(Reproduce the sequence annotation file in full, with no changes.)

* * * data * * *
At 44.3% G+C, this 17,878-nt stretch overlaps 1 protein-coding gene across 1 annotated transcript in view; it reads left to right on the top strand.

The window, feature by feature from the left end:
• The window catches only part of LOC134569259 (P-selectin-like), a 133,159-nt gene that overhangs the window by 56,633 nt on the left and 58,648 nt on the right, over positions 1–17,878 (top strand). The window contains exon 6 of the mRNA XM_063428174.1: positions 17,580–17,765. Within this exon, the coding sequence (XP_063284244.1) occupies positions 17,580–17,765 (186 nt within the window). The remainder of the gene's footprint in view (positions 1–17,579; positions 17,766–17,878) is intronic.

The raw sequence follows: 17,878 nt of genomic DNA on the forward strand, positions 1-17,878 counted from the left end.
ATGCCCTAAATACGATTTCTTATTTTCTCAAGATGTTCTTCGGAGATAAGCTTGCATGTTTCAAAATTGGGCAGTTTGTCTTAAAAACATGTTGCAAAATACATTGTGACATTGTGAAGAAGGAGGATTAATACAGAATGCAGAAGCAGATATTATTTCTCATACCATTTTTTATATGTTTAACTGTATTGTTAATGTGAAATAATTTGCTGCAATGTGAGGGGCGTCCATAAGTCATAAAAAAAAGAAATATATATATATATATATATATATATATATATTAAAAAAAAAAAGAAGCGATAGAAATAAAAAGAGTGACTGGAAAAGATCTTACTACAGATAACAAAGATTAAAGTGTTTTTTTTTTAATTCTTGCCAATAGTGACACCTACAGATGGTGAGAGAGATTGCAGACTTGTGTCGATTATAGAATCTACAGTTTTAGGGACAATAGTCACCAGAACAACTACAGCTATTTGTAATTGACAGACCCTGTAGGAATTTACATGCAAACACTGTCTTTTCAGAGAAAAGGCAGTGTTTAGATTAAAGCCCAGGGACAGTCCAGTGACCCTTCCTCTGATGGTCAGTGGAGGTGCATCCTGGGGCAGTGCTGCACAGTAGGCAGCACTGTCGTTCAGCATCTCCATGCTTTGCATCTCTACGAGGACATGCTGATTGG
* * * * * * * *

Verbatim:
At 44.3% G+C, this 17,878-nt stretch overlaps 1 protein-coding gene across 1 annotated transcript in view; it reads left to right on the top strand.

The window, feature by feature from the left end:
• The window catches only part of LOC134569259 (P-selectin-like), a 133,159-nt gene that overhangs the window by 56,633 nt on the left and 58,648 nt on the right, over positions 1–17,878 (top strand). The window contains exon 6 of the mRNA XM_063428174.1: positions 17,580–17,765. Within this exon, the coding sequence (XP_063284244.1) occupies positions 17,580–17,765 (186 nt within the window). The remainder of the gene's footprint in view (positions 1–17,579; positions 17,766–17,878) is intronic.

The raw sequence follows: 17,878 nt of genomic DNA on the forward strand, positions 1-17,878 counted from the left end.
ATGCCCTAAATACGATTTCTTATTTTCTCAAGATGTTCTTCGGAGATAAGCTTGCATGTTTCAAAATTGGGCAGTTTGTCTTAAAAACATGTTGCAAAATACATTGTGACATTGTGAAGAAGGAGGATTAATACAGAATGCAGAAGCAGATATTATTTCTCATACCATTTTTTATATGTTTAACTGTATTGTTAATGTGAAATAATTTGCTGCAATGTGAGGGGCGTCCATAAGTCATAAAAAAAAGAAATATATATATATATATATATATATATATATATTAAAAAAAAAAAGAAGCGATAGAAATAAAAAGAGTGACTGGAAAAGATCTTACTACAGATAACAAAGATTAAAGTGTTTTTTTTTTAATTCTTGCCAATAGTGACACCTACAGATGGTGAGAGAGATTGCAGACTTGTGTCGATTATAGAATCTACAGTTTTAGGGACAATAGTCACCAGAACAACTACAGCTATTTGTAATTGACAGACCCTGTAGGAATTTACATGCAAACACTGTCTTTTCAGAGAAAAGGCAGTGTTTAGATTAAAGCCCAGGGACAGTCCAGTGACCCTTCCTCTGATGGTCAGTGGAGGTGCATCCTGGGGCAGTGCTGCACAGTAGGCAGCACTGTCGTTCAGCATCTCCATGCTTTGCATCTCTACGAGGACATGCTGATTGG